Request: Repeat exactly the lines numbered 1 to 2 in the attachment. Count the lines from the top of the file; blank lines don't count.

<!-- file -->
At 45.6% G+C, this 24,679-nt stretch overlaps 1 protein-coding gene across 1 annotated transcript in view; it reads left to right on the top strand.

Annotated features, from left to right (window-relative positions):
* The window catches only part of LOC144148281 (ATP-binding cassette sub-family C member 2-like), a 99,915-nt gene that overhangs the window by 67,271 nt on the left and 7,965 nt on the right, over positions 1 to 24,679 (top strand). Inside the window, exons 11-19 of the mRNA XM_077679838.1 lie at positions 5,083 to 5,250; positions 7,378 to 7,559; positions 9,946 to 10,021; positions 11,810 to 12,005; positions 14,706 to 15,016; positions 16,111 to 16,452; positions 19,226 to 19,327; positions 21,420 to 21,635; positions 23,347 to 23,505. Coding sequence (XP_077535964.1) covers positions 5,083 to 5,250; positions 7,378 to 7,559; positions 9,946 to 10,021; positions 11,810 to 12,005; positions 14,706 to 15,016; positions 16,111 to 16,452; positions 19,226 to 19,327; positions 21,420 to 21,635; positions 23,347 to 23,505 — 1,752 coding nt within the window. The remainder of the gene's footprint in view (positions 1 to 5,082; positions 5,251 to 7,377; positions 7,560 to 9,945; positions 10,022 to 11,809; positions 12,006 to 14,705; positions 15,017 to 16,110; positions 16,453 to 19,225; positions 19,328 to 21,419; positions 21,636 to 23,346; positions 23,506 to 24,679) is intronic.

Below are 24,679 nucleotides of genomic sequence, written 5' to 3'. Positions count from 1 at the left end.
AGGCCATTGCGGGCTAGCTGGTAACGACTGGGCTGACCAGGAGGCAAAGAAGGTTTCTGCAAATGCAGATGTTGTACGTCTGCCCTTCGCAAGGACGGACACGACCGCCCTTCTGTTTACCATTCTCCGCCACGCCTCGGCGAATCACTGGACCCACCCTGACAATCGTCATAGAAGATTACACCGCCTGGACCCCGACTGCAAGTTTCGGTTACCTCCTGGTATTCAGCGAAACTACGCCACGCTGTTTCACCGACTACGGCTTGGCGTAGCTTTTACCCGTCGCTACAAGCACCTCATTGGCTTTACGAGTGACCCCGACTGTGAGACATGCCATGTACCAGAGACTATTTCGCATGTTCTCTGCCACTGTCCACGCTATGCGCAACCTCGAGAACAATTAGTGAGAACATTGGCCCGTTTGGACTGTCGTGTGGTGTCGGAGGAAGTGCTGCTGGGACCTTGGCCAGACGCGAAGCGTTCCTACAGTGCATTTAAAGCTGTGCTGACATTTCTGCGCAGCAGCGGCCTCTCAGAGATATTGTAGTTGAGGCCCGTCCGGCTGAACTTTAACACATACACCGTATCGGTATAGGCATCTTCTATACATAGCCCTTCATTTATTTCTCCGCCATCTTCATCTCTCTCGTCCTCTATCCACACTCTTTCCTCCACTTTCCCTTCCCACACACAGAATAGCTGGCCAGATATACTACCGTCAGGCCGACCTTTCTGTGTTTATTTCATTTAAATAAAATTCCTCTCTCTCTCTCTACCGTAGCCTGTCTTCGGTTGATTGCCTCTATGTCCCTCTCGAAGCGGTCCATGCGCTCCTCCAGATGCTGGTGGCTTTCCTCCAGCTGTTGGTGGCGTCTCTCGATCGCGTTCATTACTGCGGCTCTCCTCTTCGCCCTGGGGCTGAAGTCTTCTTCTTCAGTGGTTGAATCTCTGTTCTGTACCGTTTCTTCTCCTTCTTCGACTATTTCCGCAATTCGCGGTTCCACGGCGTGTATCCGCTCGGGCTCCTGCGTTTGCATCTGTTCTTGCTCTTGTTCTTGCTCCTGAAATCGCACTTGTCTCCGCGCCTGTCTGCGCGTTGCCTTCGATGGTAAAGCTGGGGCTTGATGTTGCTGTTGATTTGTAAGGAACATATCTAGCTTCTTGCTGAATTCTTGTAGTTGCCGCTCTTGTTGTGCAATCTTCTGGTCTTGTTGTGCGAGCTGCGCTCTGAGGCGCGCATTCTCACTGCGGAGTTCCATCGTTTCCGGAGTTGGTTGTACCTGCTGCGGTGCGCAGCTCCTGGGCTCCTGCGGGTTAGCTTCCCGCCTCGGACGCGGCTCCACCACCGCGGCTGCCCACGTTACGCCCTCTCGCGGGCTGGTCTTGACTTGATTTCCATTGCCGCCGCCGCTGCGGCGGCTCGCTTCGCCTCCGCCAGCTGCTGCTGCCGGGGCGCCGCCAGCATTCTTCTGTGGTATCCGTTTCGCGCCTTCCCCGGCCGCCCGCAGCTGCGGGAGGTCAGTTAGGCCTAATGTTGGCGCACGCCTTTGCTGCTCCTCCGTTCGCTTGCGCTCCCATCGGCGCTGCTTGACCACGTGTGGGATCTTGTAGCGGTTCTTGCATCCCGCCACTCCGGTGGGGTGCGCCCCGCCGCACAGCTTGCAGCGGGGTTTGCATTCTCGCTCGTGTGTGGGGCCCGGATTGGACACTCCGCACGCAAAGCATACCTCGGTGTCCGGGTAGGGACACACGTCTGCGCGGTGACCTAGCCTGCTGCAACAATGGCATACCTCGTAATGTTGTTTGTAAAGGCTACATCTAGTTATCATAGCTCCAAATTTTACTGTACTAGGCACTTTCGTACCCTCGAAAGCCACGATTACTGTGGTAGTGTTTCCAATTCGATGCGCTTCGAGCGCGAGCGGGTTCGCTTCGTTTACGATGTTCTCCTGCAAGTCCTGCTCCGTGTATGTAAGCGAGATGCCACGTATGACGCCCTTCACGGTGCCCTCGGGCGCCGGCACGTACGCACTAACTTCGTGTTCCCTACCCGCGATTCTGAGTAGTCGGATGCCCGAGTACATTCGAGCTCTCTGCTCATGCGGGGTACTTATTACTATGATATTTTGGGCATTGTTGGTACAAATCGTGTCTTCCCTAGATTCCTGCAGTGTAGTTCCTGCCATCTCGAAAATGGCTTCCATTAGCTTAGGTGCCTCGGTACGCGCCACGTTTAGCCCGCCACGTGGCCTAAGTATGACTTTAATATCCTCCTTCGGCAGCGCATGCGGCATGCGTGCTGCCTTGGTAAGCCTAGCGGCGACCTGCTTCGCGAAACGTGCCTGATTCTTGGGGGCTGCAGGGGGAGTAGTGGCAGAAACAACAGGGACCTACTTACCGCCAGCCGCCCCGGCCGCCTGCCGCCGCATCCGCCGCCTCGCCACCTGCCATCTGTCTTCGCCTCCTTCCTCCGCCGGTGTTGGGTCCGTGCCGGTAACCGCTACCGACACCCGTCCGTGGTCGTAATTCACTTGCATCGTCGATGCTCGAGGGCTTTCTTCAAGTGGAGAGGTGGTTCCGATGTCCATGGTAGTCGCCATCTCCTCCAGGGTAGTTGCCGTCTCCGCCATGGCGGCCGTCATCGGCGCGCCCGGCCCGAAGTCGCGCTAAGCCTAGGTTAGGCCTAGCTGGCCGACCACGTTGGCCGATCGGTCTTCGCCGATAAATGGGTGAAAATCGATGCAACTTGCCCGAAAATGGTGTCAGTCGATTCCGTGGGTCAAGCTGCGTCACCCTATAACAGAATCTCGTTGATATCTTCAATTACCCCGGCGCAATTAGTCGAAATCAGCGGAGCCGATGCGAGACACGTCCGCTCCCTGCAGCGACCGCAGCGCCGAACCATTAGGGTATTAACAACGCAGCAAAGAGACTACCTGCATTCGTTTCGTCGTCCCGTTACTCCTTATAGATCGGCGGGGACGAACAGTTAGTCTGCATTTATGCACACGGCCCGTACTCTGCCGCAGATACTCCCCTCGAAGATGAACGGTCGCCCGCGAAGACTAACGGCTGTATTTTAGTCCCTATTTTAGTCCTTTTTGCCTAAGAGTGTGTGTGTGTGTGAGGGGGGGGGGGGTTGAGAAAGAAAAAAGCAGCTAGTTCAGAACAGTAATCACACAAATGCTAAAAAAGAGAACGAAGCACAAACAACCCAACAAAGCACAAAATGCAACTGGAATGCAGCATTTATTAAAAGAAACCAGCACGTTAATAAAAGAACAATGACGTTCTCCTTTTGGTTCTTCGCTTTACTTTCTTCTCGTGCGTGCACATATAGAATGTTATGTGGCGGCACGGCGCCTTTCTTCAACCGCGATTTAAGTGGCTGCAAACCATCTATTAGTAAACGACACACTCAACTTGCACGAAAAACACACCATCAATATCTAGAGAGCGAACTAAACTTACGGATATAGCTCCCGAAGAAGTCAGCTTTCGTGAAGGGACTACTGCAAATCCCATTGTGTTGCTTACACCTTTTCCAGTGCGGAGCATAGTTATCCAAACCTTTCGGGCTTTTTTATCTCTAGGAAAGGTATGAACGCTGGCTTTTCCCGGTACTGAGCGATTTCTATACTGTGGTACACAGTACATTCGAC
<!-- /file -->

At 45.6% G+C, this 24,679-nt stretch overlaps 1 protein-coding gene across 1 annotated transcript in view; it reads left to right on the top strand.

Annotated features, from left to right (window-relative positions):